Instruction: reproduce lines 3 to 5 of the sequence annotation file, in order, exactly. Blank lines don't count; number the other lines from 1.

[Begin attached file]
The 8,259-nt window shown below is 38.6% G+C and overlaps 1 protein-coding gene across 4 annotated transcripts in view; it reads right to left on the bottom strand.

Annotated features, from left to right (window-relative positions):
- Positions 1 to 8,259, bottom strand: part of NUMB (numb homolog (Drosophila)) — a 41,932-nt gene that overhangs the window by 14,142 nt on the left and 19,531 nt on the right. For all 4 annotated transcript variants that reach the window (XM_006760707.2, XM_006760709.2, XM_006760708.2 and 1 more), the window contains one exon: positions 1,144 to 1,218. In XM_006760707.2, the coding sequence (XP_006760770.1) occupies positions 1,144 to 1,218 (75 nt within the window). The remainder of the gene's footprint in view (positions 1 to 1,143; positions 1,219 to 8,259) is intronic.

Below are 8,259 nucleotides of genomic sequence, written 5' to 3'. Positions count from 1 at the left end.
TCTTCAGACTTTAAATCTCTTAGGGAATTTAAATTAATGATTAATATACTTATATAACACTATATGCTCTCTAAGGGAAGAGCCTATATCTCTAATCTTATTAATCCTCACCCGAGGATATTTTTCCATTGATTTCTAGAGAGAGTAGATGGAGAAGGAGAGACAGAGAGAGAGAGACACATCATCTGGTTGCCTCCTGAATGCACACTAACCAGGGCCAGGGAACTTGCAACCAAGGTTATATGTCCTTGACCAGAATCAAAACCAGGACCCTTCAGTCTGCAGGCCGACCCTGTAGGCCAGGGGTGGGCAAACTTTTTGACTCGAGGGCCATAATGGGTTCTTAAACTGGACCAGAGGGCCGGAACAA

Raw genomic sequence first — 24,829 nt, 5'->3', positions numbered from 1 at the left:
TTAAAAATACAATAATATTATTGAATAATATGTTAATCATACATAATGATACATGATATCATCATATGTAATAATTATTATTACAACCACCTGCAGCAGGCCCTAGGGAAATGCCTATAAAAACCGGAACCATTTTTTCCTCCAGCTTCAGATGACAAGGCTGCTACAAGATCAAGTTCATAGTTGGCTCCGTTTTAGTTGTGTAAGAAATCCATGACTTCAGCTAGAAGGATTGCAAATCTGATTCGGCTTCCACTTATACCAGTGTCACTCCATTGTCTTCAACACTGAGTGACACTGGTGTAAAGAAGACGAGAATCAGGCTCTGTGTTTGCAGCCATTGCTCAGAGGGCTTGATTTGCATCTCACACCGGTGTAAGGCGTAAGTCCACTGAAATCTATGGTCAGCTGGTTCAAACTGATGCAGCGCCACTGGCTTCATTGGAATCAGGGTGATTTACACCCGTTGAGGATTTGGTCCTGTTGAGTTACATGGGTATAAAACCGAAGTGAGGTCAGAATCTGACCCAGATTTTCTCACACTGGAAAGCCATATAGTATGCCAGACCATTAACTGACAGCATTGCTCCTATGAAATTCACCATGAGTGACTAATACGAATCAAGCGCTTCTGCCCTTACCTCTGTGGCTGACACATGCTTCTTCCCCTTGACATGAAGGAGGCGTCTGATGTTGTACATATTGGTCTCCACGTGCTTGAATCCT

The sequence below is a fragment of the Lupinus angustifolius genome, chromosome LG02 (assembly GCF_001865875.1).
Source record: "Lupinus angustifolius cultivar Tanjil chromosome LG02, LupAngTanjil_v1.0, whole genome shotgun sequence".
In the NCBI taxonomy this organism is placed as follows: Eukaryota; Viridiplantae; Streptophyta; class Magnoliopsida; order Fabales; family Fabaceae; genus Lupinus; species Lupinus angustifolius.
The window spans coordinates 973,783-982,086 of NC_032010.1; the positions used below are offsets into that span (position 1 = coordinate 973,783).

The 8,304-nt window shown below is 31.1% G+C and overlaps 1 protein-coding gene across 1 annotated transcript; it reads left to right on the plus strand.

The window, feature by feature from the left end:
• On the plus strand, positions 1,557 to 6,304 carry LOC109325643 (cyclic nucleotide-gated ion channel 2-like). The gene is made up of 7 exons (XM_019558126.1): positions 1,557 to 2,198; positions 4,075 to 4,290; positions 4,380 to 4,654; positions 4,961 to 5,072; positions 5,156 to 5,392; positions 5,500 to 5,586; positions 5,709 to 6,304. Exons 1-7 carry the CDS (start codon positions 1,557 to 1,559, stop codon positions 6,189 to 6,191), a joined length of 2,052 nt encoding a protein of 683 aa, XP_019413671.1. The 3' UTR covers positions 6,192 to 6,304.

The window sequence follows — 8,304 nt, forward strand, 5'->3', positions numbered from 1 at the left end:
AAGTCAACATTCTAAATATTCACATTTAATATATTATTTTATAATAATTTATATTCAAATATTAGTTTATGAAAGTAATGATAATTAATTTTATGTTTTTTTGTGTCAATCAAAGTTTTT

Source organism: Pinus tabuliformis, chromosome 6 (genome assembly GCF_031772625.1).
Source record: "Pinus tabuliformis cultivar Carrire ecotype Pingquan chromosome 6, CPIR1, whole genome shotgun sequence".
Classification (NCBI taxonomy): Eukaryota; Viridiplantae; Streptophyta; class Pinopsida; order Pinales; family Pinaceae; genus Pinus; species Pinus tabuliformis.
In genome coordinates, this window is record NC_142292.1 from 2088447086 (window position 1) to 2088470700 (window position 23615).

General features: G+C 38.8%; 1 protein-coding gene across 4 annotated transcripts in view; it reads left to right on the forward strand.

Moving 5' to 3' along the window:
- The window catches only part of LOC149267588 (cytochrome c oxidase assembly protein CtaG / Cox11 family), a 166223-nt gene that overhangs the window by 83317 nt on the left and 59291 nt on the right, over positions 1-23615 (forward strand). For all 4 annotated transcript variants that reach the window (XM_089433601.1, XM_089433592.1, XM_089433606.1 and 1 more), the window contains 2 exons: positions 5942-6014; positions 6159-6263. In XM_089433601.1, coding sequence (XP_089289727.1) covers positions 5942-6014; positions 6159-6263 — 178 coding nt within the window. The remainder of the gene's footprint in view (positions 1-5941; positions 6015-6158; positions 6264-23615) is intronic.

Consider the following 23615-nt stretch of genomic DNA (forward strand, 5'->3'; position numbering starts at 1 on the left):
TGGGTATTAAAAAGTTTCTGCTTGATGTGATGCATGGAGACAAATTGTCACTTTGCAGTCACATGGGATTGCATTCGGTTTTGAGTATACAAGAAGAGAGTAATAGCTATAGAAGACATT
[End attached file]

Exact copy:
- Positions 1 to 8,259, bottom strand: part of NUMB (numb homolog (Drosophila)) — a 41,932-nt gene that overhangs the window by 14,142 nt on the left and 19,531 nt on the right. For all 4 annotated transcript variants that reach the window (XM_006760707.2, XM_006760709.2, XM_006760708.2 and 1 more), the window contains one exon: positions 1,144 to 1,218. In XM_006760707.2, the coding sequence (XP_006760770.1) occupies positions 1,144 to 1,218 (75 nt within the window). The remainder of the gene's footprint in view (positions 1 to 1,143; positions 1,219 to 8,259) is intronic.

Below are 8,259 nucleotides of genomic sequence, written 5' to 3'. Positions count from 1 at the left end.
TCTTCAGACTTTAAATCTCTTAGGGAATTTAAATTAATGATTAATATACTTATATAACACTATATGCTCTCTAAGGGAAGAGCCTATATCTCTAATCTTATTAATCCTCACCCGAGGATATTTTTCCATTGATTTCTAGAGAGAGTAGATGGAGAAGGAGAGACAGAGAGAGAGAGACACATCATCTGGTTGCCTCCTGAATGCACACTAACCAGGGCCAGGGAACTTGCAACCAAGGTTATATGTCCTTGACCAGAATCAAAACCAGGACCCTTCAGTCTGCAGGCCGACCCTGTAGGCCAGGGGTGGGCAAACTTTTTGACTCGAGGGCCATAATGGGTTCTTAAACTGGACCAGAGGGCCGGAACAA